1. Can you tell us a little bit about the characters in “The Collectors”? All three main characters were a challenging delight. While I didn’t have a favorite, Pierce was the most familiar. That said, all three were constantly entertaining and shocking. As often happens about a third of the way along, the cast took over the write and I became their story’s typing pool. Pierce Danser: He is always a surprising personality to work with. Big of heart, passionate in love, and often a loose cannon, I pretty much turned him loose. Soon as he put his nose to the sand and started tracking Pauline Place, I was comfortable taking my hands off the wheel. Pauline: She is the famous actress Pauline Place, who was also a pleasure to work with again. She is a rare beauty, strong-willed, no one’s fool and capable of getting in serious trouble – often of her own making – as a challenge to herself and her ways and wits. Deung: Ah, Deung… nothing more enjoyable than entering his twisted and dangerous mind. He was another chance to open the black box containing evil and dark lunacy, compulsions and sociopathic blood lust. Mix in his desire to wed and bed a deceased actress and he scared and revolted me badly more than once. 
  2. If you could spend the day with one of the characters from “The Collectors” who would it be? Please tell us why you chose this particular character, where you would go and what you would do. It would be Pauline Place, alongside Pierce at the end of the book. I’d choose her because she spent so much time in the shadows. I would want to head out with them from her perspective, experiencing her take on all that has happened and what she wants and needs to happen next between them.

A Slice of Oranges presents the Guest Blog by Greg Jolley

Books are Daughters

With the recent launch of “The Collectors” I experienced the same fine emotion I always feel when a book is shared with readers and reviewers. To me, each book is a like a daughter, stepping off the porch barefoot, a bit disheveled, but grinning –  perhaps smirking – as she heads out into the real world. As I watch her head on up the road with her battered suitcase and tousled hair, I wish her all the best, confident that I have loved her and done my very best to raise her well. We’ve had our ups and downs, disagreements and arguments, but this was always in the spirit of helping her become the best that she can be.

As always, I hope her journey is good and interesting, just before the screen door slams and I head to my back office, where another young one is waiting to be born.

This is why when I’m asked about having a favorite Danser novel, the answer is always no. How can you and why would you ever favor one darling child over another?

All the best,

Greg Jolley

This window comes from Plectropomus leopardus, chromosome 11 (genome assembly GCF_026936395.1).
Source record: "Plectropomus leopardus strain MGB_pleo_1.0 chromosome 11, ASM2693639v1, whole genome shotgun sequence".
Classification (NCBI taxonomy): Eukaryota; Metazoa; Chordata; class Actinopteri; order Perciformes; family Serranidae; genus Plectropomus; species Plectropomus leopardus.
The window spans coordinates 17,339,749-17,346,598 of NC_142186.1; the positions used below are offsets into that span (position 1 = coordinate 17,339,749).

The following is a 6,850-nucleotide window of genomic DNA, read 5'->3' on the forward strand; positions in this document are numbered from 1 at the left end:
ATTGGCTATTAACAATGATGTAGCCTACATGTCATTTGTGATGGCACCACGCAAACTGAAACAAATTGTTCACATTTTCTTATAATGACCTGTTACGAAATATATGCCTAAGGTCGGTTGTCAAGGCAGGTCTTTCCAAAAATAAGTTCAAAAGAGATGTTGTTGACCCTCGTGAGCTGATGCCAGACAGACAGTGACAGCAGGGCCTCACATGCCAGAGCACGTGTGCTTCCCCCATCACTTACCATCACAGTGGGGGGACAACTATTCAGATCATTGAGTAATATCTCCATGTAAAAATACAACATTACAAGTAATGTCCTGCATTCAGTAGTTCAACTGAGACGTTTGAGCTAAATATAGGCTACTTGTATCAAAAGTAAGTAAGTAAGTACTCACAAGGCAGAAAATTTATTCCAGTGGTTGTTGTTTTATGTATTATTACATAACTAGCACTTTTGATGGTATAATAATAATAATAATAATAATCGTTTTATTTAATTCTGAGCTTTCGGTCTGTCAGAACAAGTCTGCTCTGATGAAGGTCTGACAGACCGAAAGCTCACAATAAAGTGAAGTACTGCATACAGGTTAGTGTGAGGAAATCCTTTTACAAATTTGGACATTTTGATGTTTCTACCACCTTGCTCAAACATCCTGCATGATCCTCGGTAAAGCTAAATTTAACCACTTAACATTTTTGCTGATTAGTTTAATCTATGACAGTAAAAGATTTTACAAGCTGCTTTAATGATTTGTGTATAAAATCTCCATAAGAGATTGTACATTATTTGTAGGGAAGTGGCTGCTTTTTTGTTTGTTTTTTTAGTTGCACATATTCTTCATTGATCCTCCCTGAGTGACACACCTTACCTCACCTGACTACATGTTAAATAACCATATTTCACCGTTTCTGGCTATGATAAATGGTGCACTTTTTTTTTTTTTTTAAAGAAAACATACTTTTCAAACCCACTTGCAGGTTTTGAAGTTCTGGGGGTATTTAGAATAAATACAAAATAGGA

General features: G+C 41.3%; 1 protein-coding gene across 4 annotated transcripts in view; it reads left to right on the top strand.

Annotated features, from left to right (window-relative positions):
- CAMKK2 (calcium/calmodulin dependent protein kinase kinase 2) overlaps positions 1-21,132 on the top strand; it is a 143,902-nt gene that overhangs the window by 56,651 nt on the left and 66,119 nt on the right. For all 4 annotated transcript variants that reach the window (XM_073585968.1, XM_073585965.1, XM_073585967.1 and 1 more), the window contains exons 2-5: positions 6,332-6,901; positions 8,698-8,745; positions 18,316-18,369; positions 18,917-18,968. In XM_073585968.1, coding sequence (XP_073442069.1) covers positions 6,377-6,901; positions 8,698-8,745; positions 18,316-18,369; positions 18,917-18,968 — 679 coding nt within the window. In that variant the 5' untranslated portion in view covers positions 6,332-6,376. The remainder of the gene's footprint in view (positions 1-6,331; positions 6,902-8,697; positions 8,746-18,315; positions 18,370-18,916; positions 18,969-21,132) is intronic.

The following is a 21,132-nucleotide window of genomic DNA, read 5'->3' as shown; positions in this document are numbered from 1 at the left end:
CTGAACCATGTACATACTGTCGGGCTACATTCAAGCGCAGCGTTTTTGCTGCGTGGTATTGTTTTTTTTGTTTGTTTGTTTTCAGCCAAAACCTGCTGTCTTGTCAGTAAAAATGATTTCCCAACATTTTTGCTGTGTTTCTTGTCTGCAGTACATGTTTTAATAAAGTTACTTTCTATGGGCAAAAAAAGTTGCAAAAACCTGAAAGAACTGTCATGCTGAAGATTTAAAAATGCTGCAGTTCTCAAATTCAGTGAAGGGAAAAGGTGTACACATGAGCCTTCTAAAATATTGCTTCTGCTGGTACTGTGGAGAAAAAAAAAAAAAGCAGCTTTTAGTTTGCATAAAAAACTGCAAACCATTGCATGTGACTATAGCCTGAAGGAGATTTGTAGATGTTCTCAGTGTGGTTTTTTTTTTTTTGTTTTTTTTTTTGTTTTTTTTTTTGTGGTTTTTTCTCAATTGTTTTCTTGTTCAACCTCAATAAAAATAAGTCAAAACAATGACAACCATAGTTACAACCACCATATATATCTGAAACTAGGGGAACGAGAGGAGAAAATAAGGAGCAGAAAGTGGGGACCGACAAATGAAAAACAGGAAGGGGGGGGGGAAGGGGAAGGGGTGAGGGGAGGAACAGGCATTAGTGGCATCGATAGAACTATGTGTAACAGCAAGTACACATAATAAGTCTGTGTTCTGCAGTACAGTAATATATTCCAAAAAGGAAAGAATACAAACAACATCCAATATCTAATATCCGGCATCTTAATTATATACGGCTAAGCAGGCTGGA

The Danser Novels



Chapter One


“Welcome to the film set, Mr. Kiharazaka. Please mind your step, we’re having a problem with vermin.”

The tall, thin man, fresh from Kyoto, adjusted his stride, placing each step of his spacesuit boots gingerly.

“I’m Rolf. Can I call you Zaka?” the assistant director went on.

“Please, no,” Mr. Kiharazaka replied demurely.

“Got it.”

“Will we be going weightless? It was in the original scene.”

“We’re woking on that, yes.”                                                                                                 


“A joke. Sort of.”

A few yards away, green gaffing tape marked the edge of the darkened film set. Rolf spoke into her headset and the lights came up, revealing the interior of the spacecraft: the complex helm and seating for the crew. The second set—the crew table and galley kitchen—was half-lit in the distance.

Mr. Kiharazaka stared with unreserved delight. The crew had accurately replicated the 1990s television series Tin Can’s two most famous locations.

Members of the film crew were already on the set, at their places among the equipment; lights, extended boom mics, and various cameras, some dollied and some shoulder-held. Mr. Kiharazaka had to rotate stiffly in his spacesuit, turning his helmet, visor up, to watch the young, professional film crew. He nodded to some and spoke to none. For the most part, these serious professionals looked right through him, focused on their craft.

“Please step in, Zaka. We’d like you to feel comfortable in both locations.”

“Where is the cast? The Robbins family?”

“Soon enough. Please.” Rolf extended her hand and Zaka crossed the green tape and stepped into the helm, noting that the flooring was white painted plywood. With the flight helmet on, the voices about the set were muted. Zaka stared at the helm, admiring, but not touching, the multiple displays. He stood back of Captain Robbins’s helm chair, taking in all the exacting details of the complex spacecraft controls. Easing between the captain and copilot chair, he turned to Rolf with his white gloved hand out to the second chair, asked, “May I?”

Rolf gave him her buttery professional smile.

“Captain, permission to man the helm?” Zaka asked.

Rolf rolled her eyes, up into the complex scaffolding above. The client was already in role, using the famous and familiar dialogue from the Tin Can series. Since none of the cast was yet on set, Rolf answered for Matt Stuck, the sod of an actor who played Captain Robbins.

“Aye, mate. Take thar helm,” she spoke the next well-known line with a grimace.

Zaka bowed to her voice and twisted around into the copilot’s chair.